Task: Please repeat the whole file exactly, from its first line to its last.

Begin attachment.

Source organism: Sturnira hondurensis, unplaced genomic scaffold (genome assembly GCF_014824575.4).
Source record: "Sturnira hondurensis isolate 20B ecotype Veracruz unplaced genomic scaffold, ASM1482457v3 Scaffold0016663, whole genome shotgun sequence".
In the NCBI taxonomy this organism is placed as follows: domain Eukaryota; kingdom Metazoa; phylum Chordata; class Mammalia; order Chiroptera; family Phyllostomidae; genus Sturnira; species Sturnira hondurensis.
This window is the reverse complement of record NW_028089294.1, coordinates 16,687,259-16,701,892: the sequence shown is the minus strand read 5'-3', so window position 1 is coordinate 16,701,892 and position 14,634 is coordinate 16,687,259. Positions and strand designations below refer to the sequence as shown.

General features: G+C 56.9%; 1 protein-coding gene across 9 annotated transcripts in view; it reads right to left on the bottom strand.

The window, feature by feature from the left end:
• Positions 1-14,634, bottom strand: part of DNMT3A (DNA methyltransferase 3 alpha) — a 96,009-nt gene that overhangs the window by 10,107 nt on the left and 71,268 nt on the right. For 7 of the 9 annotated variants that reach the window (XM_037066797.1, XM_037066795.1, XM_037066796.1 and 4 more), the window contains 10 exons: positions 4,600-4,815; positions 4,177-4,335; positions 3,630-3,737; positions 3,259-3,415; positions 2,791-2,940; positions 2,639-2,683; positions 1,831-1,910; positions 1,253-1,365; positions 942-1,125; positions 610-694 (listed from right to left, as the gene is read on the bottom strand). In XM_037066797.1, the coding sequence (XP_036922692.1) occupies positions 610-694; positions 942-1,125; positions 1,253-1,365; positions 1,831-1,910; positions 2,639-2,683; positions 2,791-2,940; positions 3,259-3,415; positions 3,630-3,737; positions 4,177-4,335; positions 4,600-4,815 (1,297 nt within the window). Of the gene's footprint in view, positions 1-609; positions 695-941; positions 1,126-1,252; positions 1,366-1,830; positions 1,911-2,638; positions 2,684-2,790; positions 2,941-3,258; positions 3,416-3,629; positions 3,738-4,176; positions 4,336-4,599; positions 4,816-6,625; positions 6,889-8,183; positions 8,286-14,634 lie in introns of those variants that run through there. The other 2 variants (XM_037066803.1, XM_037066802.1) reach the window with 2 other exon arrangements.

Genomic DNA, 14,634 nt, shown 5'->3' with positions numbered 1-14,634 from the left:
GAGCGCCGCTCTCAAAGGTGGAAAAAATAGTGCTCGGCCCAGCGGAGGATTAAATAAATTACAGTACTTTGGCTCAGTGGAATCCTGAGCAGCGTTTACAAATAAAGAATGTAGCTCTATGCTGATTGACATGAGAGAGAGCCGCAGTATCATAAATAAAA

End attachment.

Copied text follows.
Source organism: Sturnira hondurensis, unplaced genomic scaffold (genome assembly GCF_014824575.4).
Source record: "Sturnira hondurensis isolate 20B ecotype Veracruz unplaced genomic scaffold, ASM1482457v3 Scaffold0016663, whole genome shotgun sequence".
In the NCBI taxonomy this organism is placed as follows: domain Eukaryota; kingdom Metazoa; phylum Chordata; class Mammalia; order Chiroptera; family Phyllostomidae; genus Sturnira; species Sturnira hondurensis.
This window is the reverse complement of record NW_028089294.1, coordinates 16,687,259-16,701,892: the sequence shown is the minus strand read 5'-3', so window position 1 is coordinate 16,701,892 and position 14,634 is coordinate 16,687,259. Positions and strand designations below refer to the sequence as shown.

General features: G+C 56.9%; 1 protein-coding gene across 9 annotated transcripts in view; it reads right to left on the bottom strand.

The window, feature by feature from the left end:
• Positions 1-14,634, bottom strand: part of DNMT3A (DNA methyltransferase 3 alpha) — a 96,009-nt gene that overhangs the window by 10,107 nt on the left and 71,268 nt on the right. For 7 of the 9 annotated variants that reach the window (XM_037066797.1, XM_037066795.1, XM_037066796.1 and 4 more), the window contains 10 exons: positions 4,600-4,815; positions 4,177-4,335; positions 3,630-3,737; positions 3,259-3,415; positions 2,791-2,940; positions 2,639-2,683; positions 1,831-1,910; positions 1,253-1,365; positions 942-1,125; positions 610-694 (listed from right to left, as the gene is read on the bottom strand). In XM_037066797.1, the coding sequence (XP_036922692.1) occupies positions 610-694; positions 942-1,125; positions 1,253-1,365; positions 1,831-1,910; positions 2,639-2,683; positions 2,791-2,940; positions 3,259-3,415; positions 3,630-3,737; positions 4,177-4,335; positions 4,600-4,815 (1,297 nt within the window). Of the gene's footprint in view, positions 1-609; positions 695-941; positions 1,126-1,252; positions 1,366-1,830; positions 1,911-2,638; positions 2,684-2,790; positions 2,941-3,258; positions 3,416-3,629; positions 3,738-4,176; positions 4,336-4,599; positions 4,816-6,625; positions 6,889-8,183; positions 8,286-14,634 lie in introns of those variants that run through there. The other 2 variants (XM_037066803.1, XM_037066802.1) reach the window with 2 other exon arrangements.

Genomic DNA, 14,634 nt, shown 5'->3' with positions numbered 1-14,634 from the left:
GAGCGCCGCTCTCAAAGGTGGAAAAAATAGTGCTCGGCCCAGCGGAGGATTAAATAAATTACAGTACTTTGGCTCAGTGGAATCCTGAGCAGCGTTTACAAATAAAGAATGTAGCTCTATGCTGATTGACATGAGAGAGAGCCGCAGTATCATAAATAAAA